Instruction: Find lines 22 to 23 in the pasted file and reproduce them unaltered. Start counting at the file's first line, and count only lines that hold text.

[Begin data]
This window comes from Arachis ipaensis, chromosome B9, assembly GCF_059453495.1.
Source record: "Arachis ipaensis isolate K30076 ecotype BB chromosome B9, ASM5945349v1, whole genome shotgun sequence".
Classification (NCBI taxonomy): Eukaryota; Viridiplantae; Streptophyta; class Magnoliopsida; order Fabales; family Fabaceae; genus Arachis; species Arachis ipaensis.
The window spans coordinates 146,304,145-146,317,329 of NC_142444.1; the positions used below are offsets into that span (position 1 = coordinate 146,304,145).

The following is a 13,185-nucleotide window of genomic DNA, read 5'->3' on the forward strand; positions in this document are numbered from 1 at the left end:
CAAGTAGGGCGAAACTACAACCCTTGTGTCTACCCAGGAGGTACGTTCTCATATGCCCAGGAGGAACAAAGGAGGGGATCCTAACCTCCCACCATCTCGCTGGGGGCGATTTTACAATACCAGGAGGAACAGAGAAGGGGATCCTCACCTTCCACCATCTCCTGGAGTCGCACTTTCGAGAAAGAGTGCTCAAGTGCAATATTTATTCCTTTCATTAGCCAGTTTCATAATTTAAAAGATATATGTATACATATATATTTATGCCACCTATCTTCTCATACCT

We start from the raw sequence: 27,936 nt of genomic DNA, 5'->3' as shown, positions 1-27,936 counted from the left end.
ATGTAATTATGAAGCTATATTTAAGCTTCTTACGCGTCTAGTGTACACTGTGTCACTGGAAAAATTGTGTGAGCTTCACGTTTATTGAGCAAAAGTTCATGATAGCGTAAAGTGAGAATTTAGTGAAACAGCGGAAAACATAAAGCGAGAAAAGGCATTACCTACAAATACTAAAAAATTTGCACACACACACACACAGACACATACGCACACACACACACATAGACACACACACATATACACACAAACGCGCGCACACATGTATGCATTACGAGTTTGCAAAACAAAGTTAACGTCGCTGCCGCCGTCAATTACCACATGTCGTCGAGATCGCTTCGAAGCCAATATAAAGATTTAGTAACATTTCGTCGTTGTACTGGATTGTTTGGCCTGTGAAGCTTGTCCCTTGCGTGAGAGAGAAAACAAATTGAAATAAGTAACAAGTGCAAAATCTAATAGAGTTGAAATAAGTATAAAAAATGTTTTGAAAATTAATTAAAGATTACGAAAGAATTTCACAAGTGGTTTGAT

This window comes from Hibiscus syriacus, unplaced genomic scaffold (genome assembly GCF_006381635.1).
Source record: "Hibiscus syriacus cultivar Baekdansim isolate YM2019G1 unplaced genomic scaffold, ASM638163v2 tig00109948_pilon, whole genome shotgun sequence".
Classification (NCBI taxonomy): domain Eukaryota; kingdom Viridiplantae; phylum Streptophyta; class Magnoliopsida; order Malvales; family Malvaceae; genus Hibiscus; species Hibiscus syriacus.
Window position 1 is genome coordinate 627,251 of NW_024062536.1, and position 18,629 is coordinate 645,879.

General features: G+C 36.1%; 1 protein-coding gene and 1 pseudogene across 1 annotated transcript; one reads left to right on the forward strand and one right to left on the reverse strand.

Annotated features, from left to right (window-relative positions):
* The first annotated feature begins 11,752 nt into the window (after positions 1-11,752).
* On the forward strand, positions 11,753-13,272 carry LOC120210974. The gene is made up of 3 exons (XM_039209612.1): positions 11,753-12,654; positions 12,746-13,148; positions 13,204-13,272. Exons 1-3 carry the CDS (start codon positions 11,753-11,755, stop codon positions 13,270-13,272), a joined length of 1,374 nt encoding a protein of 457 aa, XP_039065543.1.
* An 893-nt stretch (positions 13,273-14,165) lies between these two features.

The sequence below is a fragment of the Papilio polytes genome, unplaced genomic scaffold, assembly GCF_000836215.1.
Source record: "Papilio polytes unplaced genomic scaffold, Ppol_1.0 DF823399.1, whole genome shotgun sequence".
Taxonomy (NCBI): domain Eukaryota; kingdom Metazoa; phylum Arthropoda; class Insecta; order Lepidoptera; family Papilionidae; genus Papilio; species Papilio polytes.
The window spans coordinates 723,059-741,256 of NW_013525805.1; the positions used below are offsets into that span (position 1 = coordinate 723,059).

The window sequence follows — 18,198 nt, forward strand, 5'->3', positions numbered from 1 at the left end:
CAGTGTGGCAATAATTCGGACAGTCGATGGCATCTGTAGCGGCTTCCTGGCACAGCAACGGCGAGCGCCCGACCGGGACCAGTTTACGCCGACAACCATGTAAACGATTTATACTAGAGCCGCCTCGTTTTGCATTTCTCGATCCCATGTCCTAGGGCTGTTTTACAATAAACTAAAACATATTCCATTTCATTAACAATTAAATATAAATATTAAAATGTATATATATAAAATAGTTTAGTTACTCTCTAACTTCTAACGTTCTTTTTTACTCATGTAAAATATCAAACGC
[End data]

The window sequence follows — 18,198 nt, forward strand, 5'->3', positions numbered from 1 at the left end:
CAGTGTGGCAATAATTCGGACAGTCGATGGCATCTGTAGCGGCTTCCTGGCACAGCAACGGCGAGCGCCCGACCGGGACCAGTTTACGCCGACAACCATGTAAACGATTTATACTAGAGCCGCCTCGTTTTGCATTTCTCGATCCCATGTCCTAGGGCTGTTTTACAATAAACTAAAACATATTCCATTTCATTAACAATTAAATATAAATATTAAAATGTATATATATAAAATAGTTTAGTTACTCTCTAACTTCTAACGTTCTTTTTTACTCATGTAAAATATCAAACGC